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Inaugural Virginia Black Dance Festival

Dogtown and Richmond community! The inaugural Virginia Black Dance Festival is occurring TOMORROW, March 20th, from 9:00am-4:30pm. Offerings include dance classes, workshop events, and panels aimed at elevating and centering BIPOC artists who live and make work in Virginia. The launching of this festival is an exciting and uplifting moment in the history of Richmond and Virginia's creative scene. BIPOC voices have been historically marginalized across time and space, making events such as VBDF so vital to our past, present, and future.

Names and recognition are important, and I would like to take a moment to name LaWanda S. Raines, who has spearheaded the building of the festival. Artists and facilitators who will be engaging with participants are Kevin LaMarr Jones, Kendra McNeal, Lydia Zipporah C., MK Abadoo, Deandra Clarke, Alicia Diaz, Christine C. Wyatt, and Christina Leoni-Osion. This panel of professionals incorporate a broad spectrum of experience, ages, backgrounds and perspectives, and have a wealth of knowledge to share.

Richmond, VA has a deep and rich history, one that is intimately interwoven with Black history in America, and one that is certainly too wide in scope to cover entirely. This history has been shaped by incidents of racism and othering, and also incidents of community and healing. VBDF layers into and extends the history of the city, continuing to develop the lineage of Black culture and arts in Richmond.

Richmond lies on Powhatan land and was one of the first settlements after Jamestown, beginning a complicated history of violence early on in the timeline of the larger American narrative. Richmond continued to have importance as the nation of America emerged out of the colonies, operating as an important trade and commerce site (meaning it relied on slave labor to function). Richmond later functioned as the capital for the Confederacy, continuing its legacy in supporting the enslavement and oppression of Black people in America.

As emancipation came about and moving into the 20th century, freed slaves and their descendants began to carve out their own space of reclamation inside of the city. The historic district of Jackson Ward became known as the "Wall Street of Black America" and the "Harlem of the South" as countless Black-owned and operated businesses thrived in the area. Many successful and important Black historical figures from this time have roots in Richmond, including Maggie L. Walker, the first African American woman to charter a bank and serve as its president in the United States. Richmond is currently home to many important cultural monuments, including the African American Ancestral Burial Grounds, the Richmond Slave Trail, Kehinde Wiley's Rumors of War monument, and the Black History Museum and Cultural Center of Virginia, among many others. Virginia Black Dance Festival marks yet another important monument of Black excellence in Richmond, contributing to a rich community history. These few highlights are only a glimpse of the countless histories of Black people in Richmond, both documented and those that live in the collective consciousness through other means.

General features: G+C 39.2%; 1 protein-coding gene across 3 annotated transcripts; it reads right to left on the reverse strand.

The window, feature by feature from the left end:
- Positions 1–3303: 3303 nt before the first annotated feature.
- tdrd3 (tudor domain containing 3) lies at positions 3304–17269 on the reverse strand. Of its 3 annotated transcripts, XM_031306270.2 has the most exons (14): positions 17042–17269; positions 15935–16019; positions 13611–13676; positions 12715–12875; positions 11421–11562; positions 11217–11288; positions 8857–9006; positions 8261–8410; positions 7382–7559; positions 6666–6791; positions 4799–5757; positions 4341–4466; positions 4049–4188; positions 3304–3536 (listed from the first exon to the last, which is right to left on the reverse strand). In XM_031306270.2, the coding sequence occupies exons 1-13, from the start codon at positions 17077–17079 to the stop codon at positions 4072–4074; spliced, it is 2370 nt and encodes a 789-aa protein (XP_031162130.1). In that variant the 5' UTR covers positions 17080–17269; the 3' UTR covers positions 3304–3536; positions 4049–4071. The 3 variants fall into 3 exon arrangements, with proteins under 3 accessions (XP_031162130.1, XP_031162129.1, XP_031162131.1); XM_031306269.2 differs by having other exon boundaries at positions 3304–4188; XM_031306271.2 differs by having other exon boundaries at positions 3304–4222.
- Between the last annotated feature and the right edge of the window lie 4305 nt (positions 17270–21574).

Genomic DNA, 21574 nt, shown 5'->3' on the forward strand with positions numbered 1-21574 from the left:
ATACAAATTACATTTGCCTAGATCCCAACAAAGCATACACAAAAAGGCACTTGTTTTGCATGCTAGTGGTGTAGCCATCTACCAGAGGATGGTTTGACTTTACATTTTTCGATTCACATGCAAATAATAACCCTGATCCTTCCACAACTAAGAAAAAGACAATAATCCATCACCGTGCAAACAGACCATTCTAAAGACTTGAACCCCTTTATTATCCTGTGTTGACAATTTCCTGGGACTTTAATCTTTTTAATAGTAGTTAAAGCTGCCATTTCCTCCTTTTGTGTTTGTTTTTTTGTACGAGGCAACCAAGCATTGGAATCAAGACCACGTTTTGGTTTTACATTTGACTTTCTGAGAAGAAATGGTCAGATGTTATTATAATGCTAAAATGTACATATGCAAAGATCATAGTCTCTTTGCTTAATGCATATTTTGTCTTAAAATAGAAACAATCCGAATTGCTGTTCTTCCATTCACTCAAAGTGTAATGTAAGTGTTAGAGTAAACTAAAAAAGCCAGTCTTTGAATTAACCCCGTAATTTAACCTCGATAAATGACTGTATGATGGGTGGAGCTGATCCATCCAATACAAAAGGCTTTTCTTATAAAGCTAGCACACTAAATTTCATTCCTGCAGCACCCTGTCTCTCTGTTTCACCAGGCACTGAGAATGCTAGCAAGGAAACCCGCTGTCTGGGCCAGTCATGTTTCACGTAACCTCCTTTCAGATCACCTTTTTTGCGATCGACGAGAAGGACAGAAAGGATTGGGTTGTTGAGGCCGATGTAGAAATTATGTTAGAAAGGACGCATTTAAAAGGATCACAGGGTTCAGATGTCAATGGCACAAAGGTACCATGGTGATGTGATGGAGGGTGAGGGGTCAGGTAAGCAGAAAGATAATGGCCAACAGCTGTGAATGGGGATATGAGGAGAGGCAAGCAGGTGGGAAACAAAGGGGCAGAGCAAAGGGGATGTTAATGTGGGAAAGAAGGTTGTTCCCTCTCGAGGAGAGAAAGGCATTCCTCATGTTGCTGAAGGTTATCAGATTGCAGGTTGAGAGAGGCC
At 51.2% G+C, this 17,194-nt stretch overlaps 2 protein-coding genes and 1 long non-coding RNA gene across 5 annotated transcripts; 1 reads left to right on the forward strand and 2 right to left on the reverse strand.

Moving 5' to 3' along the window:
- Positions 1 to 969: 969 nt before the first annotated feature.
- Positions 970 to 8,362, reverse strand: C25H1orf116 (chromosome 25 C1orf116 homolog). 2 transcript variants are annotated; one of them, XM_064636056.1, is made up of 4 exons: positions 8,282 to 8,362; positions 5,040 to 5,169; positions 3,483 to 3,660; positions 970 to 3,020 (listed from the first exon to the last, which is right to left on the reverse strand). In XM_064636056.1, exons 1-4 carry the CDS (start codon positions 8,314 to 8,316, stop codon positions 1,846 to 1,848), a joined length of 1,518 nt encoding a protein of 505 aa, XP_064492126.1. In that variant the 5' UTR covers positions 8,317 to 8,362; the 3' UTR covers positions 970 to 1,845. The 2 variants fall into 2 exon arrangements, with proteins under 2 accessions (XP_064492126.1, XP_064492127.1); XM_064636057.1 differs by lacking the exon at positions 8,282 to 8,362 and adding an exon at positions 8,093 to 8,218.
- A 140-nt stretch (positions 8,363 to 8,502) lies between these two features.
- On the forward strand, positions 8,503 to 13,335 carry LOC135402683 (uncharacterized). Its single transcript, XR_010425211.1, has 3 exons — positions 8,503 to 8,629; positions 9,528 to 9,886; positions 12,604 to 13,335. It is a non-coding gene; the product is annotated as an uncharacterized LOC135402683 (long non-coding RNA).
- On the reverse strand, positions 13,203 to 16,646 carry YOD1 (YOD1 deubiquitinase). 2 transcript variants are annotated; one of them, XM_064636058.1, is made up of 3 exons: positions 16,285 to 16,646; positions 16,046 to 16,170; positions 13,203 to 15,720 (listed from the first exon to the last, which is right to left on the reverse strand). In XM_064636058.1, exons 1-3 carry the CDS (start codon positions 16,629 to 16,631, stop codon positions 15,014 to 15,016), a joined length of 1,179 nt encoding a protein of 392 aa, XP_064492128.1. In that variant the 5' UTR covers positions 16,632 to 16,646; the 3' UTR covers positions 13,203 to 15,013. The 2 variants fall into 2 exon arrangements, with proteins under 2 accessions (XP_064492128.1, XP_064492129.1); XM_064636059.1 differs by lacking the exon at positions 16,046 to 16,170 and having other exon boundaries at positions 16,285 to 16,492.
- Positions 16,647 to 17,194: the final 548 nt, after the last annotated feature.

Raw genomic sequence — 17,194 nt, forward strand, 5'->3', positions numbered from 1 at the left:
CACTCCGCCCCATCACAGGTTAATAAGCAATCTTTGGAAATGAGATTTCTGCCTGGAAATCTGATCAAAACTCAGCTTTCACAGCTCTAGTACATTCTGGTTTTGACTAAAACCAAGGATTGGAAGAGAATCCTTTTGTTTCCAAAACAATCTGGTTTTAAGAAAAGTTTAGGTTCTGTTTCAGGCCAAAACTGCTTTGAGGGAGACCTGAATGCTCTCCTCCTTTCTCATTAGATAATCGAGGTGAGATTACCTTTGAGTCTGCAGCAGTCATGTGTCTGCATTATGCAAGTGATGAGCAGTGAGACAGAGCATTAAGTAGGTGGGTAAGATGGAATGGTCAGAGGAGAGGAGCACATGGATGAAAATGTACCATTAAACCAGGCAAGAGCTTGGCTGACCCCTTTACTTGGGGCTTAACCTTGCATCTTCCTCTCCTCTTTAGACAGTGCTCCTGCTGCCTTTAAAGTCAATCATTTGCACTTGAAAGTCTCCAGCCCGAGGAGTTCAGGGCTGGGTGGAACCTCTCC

Our history shapes the future, and the future shapes our history. We are moving forward and creating better worlds together with events such as VBDF. Dogtown is excited to support the efforts of all of the excellent artists and administrators spearheading, leading, and facilitating this event. We hope to see many of you there!

Virtual and live options are available. Ticket information can be found at

More information on Black history in Richmond, VA:

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